The Boreal Arrow
Code BA10042639: Georgian Long-Neck Hallmarked Silver Compass by Watkins, London, 1804
This is a rare Georgian Long-Neck open-face Silver compass dating from 1804 and made by Watkins, London.
"Francis Watkins was an eminent figure in his field of mathematical and optical instrument making in mid-eighteenth century London. He played an important role in one of the most significant legal cases to touch this profession, namely the patenting of the achromatic lens in telescopes. He entered into partnership with the famous Dollond firm in 1758. More on this partnership can be found in 'Francis Watkins and the Dollond Telescope Patent Controversy' book by Mr Brian Gee."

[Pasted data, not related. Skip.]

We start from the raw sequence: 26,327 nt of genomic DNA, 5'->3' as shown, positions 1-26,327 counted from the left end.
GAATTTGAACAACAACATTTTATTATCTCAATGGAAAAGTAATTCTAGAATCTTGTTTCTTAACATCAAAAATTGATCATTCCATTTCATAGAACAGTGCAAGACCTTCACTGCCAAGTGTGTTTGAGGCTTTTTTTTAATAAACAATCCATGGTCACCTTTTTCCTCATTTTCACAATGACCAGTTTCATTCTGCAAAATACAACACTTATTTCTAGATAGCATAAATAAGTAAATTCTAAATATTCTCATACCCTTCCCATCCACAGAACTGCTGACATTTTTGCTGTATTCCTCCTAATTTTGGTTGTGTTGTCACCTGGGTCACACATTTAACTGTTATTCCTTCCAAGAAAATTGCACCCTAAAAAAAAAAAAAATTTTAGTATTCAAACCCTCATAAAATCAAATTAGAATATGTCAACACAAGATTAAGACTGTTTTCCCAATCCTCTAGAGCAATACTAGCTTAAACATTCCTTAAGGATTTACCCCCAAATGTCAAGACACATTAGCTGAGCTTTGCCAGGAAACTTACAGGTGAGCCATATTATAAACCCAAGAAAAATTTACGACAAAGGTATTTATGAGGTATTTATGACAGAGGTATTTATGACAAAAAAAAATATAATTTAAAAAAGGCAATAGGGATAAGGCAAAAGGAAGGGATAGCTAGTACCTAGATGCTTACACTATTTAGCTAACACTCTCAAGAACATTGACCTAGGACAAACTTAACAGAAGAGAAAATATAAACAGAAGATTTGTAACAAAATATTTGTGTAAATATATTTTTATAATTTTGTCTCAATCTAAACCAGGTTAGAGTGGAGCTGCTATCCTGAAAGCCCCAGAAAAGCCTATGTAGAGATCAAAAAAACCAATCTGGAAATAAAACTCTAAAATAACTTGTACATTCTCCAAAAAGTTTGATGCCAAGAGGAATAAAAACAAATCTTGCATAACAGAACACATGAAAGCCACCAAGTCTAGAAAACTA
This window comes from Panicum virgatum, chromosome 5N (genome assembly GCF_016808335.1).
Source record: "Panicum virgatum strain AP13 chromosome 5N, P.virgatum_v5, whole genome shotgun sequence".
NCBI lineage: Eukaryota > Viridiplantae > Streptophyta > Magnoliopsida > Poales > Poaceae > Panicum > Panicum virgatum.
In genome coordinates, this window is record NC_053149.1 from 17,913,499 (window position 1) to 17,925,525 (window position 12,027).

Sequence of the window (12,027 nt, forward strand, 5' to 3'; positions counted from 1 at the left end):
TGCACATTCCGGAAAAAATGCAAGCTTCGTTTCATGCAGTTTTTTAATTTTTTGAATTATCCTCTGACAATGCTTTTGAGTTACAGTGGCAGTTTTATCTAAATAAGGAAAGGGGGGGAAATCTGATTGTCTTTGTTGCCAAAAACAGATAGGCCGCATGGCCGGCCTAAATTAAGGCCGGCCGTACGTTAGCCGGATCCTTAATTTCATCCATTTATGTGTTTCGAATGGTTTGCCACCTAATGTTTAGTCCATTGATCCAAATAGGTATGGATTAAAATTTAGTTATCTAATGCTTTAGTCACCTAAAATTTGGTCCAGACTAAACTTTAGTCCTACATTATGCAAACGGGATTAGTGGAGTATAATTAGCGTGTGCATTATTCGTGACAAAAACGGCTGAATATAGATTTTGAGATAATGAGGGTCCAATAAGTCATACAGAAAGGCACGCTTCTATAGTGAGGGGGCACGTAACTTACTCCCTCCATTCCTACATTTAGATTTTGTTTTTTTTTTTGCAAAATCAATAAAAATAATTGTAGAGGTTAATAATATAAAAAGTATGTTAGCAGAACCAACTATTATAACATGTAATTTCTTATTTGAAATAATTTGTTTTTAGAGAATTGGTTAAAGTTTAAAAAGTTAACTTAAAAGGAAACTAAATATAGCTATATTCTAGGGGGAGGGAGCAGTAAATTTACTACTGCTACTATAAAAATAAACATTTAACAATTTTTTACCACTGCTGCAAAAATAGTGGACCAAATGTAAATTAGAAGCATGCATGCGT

The case is sterling silver with London 1804 silver hallmarks on the back. The case is also monogramed with a nice castle above, which suggests that this compass was probably used by an officer of the British Army. The silver case is still in excellent condition without any dings or dents. The bow has a very nice design typically used in the late 1700s and early 1800s. The same design was used on pocket watches of this era as well. The compass has a porcelain dial signed WATKINS, CHARING CROSS, LONDON. It is numbered every 10 degrees and graduated in degrees. Between North and East, the numbers go from 0 to 90, than from 90 to 0 between East and South. The same pattern is repeated between South and West, and between West and North. This kind of compass is highly precise and several examples were used by the military for this reason. The porcelain dial is free of chips or hairlines. The transit lock can be activated by sliding a small lever under the long neck. The dial is covered with its original glass crystal free of chips and scratches. The compass is precise and find North easily. This is an extremely rare compass measuring 53mm in diameter (the largest long-neck compass ever seen) and 75mm from bottom to bow.